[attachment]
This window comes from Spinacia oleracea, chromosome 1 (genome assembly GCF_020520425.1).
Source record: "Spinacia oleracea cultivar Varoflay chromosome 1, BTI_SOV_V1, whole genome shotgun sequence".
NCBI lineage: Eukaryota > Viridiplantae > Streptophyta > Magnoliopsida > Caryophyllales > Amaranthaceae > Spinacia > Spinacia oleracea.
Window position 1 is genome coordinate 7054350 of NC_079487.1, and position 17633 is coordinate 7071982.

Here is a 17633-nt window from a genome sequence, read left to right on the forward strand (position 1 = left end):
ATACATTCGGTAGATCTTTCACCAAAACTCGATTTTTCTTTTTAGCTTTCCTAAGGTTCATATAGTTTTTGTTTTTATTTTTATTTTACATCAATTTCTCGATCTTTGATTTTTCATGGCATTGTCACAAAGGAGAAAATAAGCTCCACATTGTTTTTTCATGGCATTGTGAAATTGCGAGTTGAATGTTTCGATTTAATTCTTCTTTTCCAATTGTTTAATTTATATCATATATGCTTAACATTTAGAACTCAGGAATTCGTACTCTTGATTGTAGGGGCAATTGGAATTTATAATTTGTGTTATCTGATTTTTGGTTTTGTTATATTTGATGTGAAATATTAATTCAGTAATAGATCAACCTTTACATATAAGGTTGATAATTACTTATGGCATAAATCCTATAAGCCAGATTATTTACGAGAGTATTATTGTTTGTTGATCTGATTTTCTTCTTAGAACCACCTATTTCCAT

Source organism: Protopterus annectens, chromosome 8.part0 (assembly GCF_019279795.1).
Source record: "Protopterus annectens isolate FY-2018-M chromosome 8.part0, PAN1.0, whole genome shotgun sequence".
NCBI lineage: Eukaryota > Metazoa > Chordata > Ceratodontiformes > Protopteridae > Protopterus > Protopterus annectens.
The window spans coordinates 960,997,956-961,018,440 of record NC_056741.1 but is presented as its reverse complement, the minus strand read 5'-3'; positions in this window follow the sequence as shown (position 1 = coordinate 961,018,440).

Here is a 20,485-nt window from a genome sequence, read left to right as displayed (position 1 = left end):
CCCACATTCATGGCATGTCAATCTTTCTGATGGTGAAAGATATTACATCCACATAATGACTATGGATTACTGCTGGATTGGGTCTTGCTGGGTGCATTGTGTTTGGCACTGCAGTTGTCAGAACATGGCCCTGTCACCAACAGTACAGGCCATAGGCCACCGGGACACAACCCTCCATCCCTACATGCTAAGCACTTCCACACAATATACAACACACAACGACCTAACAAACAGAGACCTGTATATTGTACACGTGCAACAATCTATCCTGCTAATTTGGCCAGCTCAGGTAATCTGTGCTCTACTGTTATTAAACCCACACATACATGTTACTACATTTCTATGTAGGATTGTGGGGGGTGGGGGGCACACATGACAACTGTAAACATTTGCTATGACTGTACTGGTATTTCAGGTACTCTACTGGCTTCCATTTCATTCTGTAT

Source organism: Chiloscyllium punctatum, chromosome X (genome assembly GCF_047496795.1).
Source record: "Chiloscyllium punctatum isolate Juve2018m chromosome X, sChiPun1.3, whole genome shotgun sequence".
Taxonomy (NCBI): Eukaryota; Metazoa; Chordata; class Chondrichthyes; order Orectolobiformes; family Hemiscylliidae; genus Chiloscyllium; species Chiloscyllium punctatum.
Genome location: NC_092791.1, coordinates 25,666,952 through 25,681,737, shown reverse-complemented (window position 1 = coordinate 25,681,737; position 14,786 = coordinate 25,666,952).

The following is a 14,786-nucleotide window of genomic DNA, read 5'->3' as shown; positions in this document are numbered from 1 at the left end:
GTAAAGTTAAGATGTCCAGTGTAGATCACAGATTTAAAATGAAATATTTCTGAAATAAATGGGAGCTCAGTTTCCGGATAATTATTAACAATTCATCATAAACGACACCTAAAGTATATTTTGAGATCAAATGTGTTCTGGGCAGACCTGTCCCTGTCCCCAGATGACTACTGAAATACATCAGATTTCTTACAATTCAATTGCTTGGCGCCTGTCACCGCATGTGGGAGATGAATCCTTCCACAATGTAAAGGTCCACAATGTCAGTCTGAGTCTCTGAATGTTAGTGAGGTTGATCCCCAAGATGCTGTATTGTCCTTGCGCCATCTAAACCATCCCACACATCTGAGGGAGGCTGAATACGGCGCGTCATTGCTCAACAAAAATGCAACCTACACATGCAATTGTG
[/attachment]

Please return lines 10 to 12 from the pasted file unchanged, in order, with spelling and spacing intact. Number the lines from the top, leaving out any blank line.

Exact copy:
The window spans coordinates 960,997,956-961,018,440 of record NC_056741.1 but is presented as its reverse complement, the minus strand read 5'-3'; positions in this window follow the sequence as shown (position 1 = coordinate 961,018,440).

Here is a 20,485-nt window from a genome sequence, read left to right as displayed (position 1 = left end):
CCCACATTCATGGCATGTCAATCTTTCTGATGGTGAAAGATATTACATCCACATAATGACTATGGATTACTGCTGGATTGGGTCTTGCTGGGTGCATTGTGTTTGGCACTGCAGTTGTCAGAACATGGCCCTGTCACCAACAGTACAGGCCATAGGCCACCGGGACACAACCCTCCATCCCTACATGCTAAGCACTTCCACACAATATACAACACACAACGACCTAACAAACAGAGACCTGTATATTGTACACGTGCAACAATCTATCCTGCTAATTTGGCCAGCTCAGGTAATCTGTGCTCTACTGTTATTAAACCCACACATACATGTTACTACATTTCTATGTAGGATTGTGGGGGGTGGGGGGCACACATGACAACTGTAAACATTTGCTATGACTGTACTGGTATTTCAGGTACTCTACTGGCTTCCATTTCATTCTGTAT